With wide, pattern-welded blade.
Width 151 cm
Height 71 cm
Ring diameter 4.5 mm
Iron, brass, cotton, linen, velvet
18th to early 19th century
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A very fine mail vest made of unusually small rings with a diameter of only 4.5 mm. Tens of thousands of rings were constructed and linked to create it.
It has a pattern of golden lozenges, created by using gold plated rings. The rings are easily mistaken for brass rings, but high magnification reveals that the gold is worn off in places, showing different metal underneath. Copper in some places, iron in others.
High magnification of the rings, showing iron on the worn ones (left) and copper (right).
This patterning is also referred to as ganga jamni, work done in gold and silver. The Punjabi term refers to the mingling of the dark waters of the Jamna with the muddy water of the Ganges, two of India's greatest rivers.1
As the rings are very small and are not welded or riveted. The result is a very flexible mail shirt that weighs about half the weight of a regular mail shirt.
The collar and breast sections are made of fabric. The borders are light yellow linen, the lining is patterned cotton, and the outer fabric is a bright purple velvet, now worn. The fabric collar is probably a later addition. The bright purple dye is an aniline dye, also known as Mauve which was invented in England in the late 1850s and rapidly became popular across Asia. The fabric part is probably a late restoration.
The Metropolitan Museum in New York has two vests in their collection that were made in a similar manner, with also unusually small rings that form patterns of contrasting colors:
Accession number 36.25.57 has the brass rings arranged in a way that it forms an inscription across the entire vest. It is inscribed in arabic with the date A.H. 1233 (A.D. 1816–17). The rest of the inscriptions are Islamic, referring to several notable people from the Qur'an and probably is talismanic in nature.
Accession number 36.25.22a is more similar to the shirt presented in this article, in that it has a repetitive geometric pattern all over the vest.
A helmet with coif of fine, patterned mail is illustrated in Hendley, as being from the armory of His Highness the Nāwāb of Tonk in Rajasthan. Here, the pattern is done in rings that are darker than the iron rings.
The best stylistic match is published in Egerton, it is the coif of a Sikh turban shaped helmet that has the exact lozenge pattern as this vest. It is described as:
"Helmet; small, shaped like a Turban with coif of mail; gold-damascened enrichments. Lahore." 3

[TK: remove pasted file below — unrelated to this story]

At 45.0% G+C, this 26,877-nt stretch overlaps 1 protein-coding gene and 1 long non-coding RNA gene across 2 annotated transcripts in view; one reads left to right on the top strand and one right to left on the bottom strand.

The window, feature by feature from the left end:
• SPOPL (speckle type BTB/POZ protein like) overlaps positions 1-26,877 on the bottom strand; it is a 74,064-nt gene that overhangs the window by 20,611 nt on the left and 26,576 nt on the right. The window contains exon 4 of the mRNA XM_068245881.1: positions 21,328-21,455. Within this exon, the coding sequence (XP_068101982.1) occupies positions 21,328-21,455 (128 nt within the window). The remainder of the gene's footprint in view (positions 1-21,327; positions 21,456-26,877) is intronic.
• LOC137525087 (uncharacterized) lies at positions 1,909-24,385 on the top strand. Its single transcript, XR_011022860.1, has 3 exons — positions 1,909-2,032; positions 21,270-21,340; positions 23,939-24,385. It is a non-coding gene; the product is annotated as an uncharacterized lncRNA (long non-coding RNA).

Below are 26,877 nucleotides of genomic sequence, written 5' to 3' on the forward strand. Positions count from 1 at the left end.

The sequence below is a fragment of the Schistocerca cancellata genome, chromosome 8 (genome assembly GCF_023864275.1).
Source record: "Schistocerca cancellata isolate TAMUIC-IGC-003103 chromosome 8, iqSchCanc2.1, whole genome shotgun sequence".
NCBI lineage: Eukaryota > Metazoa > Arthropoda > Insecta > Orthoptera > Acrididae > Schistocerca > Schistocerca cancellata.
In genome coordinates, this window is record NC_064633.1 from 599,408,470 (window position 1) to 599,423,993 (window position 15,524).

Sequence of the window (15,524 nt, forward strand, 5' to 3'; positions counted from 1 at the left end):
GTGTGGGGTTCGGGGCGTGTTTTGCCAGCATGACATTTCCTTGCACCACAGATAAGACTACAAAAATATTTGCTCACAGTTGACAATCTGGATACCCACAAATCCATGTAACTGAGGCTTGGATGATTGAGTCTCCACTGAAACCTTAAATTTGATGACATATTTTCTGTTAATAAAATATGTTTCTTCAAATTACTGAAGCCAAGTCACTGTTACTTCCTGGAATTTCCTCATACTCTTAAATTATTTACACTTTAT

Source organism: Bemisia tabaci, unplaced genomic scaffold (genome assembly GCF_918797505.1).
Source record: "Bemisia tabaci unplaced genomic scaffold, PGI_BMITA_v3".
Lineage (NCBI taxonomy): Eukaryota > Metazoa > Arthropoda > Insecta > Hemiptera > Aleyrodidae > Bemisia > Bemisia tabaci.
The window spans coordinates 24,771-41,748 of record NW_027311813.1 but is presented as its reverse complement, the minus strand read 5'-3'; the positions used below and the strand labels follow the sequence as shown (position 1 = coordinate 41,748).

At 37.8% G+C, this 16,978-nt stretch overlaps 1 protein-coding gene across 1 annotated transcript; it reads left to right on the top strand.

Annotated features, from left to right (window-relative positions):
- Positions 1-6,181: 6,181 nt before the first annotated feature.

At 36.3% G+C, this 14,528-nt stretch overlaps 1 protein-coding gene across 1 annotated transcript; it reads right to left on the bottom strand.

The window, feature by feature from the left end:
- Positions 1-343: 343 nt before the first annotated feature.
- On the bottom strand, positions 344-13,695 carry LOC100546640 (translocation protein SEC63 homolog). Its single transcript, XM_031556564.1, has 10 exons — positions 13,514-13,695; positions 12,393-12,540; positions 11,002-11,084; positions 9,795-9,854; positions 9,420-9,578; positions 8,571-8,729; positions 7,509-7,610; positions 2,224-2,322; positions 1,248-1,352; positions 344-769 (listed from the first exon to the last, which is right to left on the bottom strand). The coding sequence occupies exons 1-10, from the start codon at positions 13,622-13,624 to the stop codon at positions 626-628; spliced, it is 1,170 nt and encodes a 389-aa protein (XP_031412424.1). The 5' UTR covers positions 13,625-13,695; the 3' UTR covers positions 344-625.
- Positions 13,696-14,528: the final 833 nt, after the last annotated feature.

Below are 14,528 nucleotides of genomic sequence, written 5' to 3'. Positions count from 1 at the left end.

The helmet in question. Catalog number 703 A T.
Notice the lozenges in the mail.
The book also mentions an armor with lozenged mail:
"Suit of armour, consisting of helmet, cuirass, armguards and shield of steel damascened with gold. Worn at the court of Ranjít Singh. Lahore. (...) Attached is a coif of mail falling in point on the shoulders and composed of brass and copper, the links alternating in the formation of lozenged designs." 4
A helmet with fine mail in a zig-zag pattern in the Royal Armories in Leeds and is believed to have been worn personally by Ranjit Sing. See accession number XXVIA.36.
And finally, another Sikh turban helmet with fine patterned mail can be found in the Asian Art Museum in San Francisco, accession number 1998.69. It is also attributed to Lahore, Punjab, early 19th century.
A very rare example of an unusually fine mail shirt. Various similarly fine patterned mail items are attributed to the Sikh Empire (1799–1849) and specifically the court of its founder, Maharaja Ranjit Singh, in Lahore.
1. See: Stone, George C.; A Glossary of the Construction, Decoration and Use of Arms and Armor: in All Countries and in All Times. (Reprint) Jack Brussel, New York, 1961. Page 244.
2. Thomas H. Hendley; Memorials of the Jeypore Exhibition. Vol 1, Industrial Art. 1883. Plate XII.
3. Lord Egerton of Tatton; Indian and Oriental Arms and Armour. Dover Publications; Revised edition, 2002. Page 134.
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With a fine wootz blade with a pronounced center ridge.
With a hidden compartment for a small utility knife.
With markings attributing it to Jalore.
The katar is made of wootz steel and comes from Bikaner.
A heavy Indian katar with substantial armor piercing blade.